Graveyard Shift Behind-The-Scenes Stories From The Making Of 'Bird Box'  

Jacob Shelton
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List Rules Vote up the most interesting stories from the movie's production.

The Netflix movie Bird Box has captured the imagination of audiences and given everyone more reasons to love Sandra Bullock. A book adaptation, this dystopian film depicts a global population in chaos. People are being driven to take their own lives after mysterious creatures show them a visualization of their worst fears. It’s an incredibly dark film that has led to plenty of interesting theories. Judging from behind-the-scenes stories about Bird Box, capturing the concept on screen was almost as difficult as scavenging for supplies while wearing a blindfold. 

Both Bullock and Bird Box director Susanne Bier have spoken at length about the film's production, and how hard it was to emote while simultaneously wearing a blindfold and rafting down a river with two 5-year-olds. Screenwriter Eric Heisserer also contributed to the conversation with his opinion of the creatures and conveying potential physical characterizations of them from the book’s author, Josh Malerman.

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The Cast Received Acting Lessons From A Blind Instructor

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Photo: Saeed Adyani/Courtesy of Netflix

To convey a sense of competency in navigating the world around them blindfolded, the actors did prep work with a blind instructor. "We had a blind man come in and provide some insight [on] how to maneuver around," actor Trevante Rhodes told Syfy. "Once you get comfortable, it was functional. I don't want to say easy, but it was functional."

Rhodes (who plays Tom, Malorie's romantic interest in the film) said he needed almost three weeks to get to the point where he could maneuver around without bumping into everything.

Bullock told People she asked the instructor what he wanted to be represented on the screen about people in the blind community:

He said, "I’d like for us to finally see our abilities rather than our [disabilities]." It’s mind-blowing what abilities they have even though they don’t have their sight.

[We] were able to take away a few lessons like if we were blindfolded, we could walk in this room, we could tell you where the people were, where the walls were if there was an object there. Your body senses things that we just don’t use because we have our sight.

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John Malkovich Helped Sandra Bullock Cry

John Malkovich Helped Sandra B... is listed (or ranked) 2 on the list Behind-The-Scenes Stories From The Making Of 'Bird Box'
Photo: Courtesy of Netflix

While filming an emotional scene with Rhodes, Bullock couldn't get her tear ducts going. So, co-star John Malkovich stepped in to help her get in the moment. Bullock explained to MSN how she ultimately got through the scene:

We were in this house, and it had a tin roof... I have to remember what I experienced watching my sister [perish]. I would be in the middle of it telling this to Tre, and he would be listening intently, and then an acorn would drop on the ceiling.

It was like raining acorns, and I just couldn't do the scene. Then, out of the blue, John Malkovich comes around the corner and puts his arms around me really tight and just holds me for, like, a few seconds and walks off. He just took the shut down away and then the waterworks came.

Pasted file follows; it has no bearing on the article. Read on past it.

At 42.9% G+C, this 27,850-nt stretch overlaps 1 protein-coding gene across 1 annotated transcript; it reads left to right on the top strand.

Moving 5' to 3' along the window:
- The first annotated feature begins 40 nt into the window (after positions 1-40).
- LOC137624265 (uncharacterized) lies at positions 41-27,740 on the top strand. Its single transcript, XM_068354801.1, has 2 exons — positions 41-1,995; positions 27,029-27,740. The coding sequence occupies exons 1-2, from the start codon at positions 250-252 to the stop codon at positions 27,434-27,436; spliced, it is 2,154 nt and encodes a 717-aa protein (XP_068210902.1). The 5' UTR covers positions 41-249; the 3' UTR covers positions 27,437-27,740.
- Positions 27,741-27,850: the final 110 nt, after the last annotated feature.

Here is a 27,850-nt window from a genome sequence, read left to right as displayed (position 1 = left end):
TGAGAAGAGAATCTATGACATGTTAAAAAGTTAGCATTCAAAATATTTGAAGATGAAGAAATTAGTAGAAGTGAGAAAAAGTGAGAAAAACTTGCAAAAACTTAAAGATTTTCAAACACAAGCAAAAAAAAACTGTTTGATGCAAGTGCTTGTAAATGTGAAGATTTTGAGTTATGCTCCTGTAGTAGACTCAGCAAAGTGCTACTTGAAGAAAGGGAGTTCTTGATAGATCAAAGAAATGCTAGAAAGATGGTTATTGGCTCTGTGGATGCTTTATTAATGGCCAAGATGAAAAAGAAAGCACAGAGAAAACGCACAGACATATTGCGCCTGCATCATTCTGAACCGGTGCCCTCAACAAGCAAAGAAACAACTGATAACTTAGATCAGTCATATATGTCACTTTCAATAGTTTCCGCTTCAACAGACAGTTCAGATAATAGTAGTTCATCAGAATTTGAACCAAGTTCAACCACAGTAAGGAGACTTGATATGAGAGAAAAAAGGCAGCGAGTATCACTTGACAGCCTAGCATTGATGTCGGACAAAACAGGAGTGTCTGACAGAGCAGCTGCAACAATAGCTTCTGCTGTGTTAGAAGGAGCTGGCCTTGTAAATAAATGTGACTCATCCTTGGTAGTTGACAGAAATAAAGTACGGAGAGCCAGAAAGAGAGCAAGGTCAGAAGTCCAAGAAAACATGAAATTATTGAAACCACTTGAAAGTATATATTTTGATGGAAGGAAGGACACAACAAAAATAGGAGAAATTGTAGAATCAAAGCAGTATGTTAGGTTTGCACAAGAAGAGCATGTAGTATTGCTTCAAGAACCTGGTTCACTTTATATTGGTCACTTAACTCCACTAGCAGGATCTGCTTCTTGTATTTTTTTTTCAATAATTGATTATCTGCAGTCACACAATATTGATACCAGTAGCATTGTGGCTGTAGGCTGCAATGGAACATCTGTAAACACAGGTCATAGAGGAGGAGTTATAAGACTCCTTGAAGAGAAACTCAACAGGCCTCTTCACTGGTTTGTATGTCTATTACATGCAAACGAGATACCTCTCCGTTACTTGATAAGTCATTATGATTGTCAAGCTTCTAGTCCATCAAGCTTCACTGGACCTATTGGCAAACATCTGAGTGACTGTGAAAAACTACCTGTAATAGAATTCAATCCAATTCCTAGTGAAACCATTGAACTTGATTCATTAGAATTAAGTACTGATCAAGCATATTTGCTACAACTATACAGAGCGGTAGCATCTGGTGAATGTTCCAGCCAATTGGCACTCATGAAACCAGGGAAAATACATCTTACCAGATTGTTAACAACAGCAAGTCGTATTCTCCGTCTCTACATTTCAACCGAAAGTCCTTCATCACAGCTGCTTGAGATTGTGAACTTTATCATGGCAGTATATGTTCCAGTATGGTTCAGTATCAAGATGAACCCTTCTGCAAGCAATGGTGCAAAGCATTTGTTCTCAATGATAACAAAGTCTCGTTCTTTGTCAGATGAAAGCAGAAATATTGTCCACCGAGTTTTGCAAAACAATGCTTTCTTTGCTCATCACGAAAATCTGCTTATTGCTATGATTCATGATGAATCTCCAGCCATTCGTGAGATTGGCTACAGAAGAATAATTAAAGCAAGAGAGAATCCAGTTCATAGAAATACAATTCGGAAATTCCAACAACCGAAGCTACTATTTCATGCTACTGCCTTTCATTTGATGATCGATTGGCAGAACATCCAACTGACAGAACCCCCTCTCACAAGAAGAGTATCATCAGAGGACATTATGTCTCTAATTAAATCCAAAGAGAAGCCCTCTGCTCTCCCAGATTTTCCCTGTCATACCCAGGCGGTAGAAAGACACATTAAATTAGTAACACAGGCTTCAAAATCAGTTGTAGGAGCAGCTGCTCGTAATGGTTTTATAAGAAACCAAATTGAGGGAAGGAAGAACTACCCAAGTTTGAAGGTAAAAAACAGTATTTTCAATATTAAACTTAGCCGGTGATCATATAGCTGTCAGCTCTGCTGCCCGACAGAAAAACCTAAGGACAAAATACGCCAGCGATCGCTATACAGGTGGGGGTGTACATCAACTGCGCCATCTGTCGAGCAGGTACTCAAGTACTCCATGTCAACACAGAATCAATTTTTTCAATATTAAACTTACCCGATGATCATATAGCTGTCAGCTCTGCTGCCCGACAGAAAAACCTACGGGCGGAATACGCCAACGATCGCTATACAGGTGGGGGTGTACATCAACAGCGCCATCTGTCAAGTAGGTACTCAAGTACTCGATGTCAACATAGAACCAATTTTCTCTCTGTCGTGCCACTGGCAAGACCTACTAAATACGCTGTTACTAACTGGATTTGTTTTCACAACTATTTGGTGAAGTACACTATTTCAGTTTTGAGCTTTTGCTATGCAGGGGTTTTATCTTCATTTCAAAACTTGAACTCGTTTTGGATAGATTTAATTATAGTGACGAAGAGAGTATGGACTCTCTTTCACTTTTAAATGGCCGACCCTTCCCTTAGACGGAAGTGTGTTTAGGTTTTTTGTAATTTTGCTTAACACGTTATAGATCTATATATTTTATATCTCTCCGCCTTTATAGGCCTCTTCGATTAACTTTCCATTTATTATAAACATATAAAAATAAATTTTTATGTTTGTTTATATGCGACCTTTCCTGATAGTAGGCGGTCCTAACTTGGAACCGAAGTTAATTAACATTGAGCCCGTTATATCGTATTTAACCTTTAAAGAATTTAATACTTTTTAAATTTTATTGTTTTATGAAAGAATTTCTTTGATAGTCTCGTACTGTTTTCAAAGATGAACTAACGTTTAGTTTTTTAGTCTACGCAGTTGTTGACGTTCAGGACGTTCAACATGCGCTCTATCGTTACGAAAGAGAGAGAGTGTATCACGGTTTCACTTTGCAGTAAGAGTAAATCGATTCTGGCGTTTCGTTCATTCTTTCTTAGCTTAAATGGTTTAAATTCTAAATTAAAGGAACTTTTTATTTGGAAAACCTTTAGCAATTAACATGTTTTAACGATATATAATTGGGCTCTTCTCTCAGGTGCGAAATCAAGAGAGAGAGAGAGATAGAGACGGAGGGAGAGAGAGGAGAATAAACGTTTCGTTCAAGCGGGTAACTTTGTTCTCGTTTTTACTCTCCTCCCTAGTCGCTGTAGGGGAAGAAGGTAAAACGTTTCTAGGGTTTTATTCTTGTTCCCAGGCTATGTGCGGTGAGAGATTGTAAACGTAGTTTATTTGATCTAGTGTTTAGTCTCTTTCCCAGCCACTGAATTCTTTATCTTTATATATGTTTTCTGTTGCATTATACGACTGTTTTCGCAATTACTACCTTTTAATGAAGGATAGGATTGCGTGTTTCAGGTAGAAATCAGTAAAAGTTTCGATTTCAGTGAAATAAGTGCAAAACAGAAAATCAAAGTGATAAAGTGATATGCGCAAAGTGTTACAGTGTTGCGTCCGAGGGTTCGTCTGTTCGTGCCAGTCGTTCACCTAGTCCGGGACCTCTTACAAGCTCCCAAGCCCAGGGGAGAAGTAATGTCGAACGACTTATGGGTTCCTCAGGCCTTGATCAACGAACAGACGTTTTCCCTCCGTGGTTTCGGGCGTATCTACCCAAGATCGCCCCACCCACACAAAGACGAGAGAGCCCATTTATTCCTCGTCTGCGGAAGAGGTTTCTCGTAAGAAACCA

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The Actors Struggled To Show Emotion While Blindfolded

The Actors Struggled To Show E... is listed (or ranked) 3 on the list Behind-The-Scenes Stories From The Making Of 'Bird Box'
Photo: Saeed Adyani/Courtesy of Netflix

The Bird Box actors were blindfolded for much of the film, so you would think they had guides, disguised eye holes or transparent fabric to help with navigation. No such luck for these pros. 

According to Reuters, Bullock didn't want help moving around: "It helped give a really jagged feeling to those scenes rather than if I had holes cut in my blindfold and I could see, and I was pretending to stumble and be blind."

Bullock told Deadline she dealt with a few falls and had an unfortunate encounter with a camera. But she said the hardest part of being blindfolded was not bumping into things, but rather showing emotion: "What's the easiest way as an actor to show how you're feeling on camera? It's your eyes. And you realize when that's taken away you don't know how to act."

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Sandra Bullock Worked Closely With The Film's Child Actors To Make Traumatic Scenes More Comfortable

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Photo: Saeed Adyani/Courtesy of Netflix

The children in the film, Boy (Julian Edwards) and Girl (Vivien Lyra Blair), endure several traumatic experiences. Malorie routinely yells at them, they wind up in a raging river, and they have to escape through a scary forest while an unknown entity is chasing them. 

To ease the tension, Bullock said she worked with the 5-year-old actors before each take, so they knew exactly what to anticipate: "If I had to grab them roughly and drag them around, we always practiced, and they let me know what was comfortable, what wasn't."

Bullock said Julian and Vivien are very talented. She pointed out that Vivien, in particular, got very anxious while filming because she "feels things so deeply. Just the anticipation of something would make her very afraid, and that's what makes her such a great actor."

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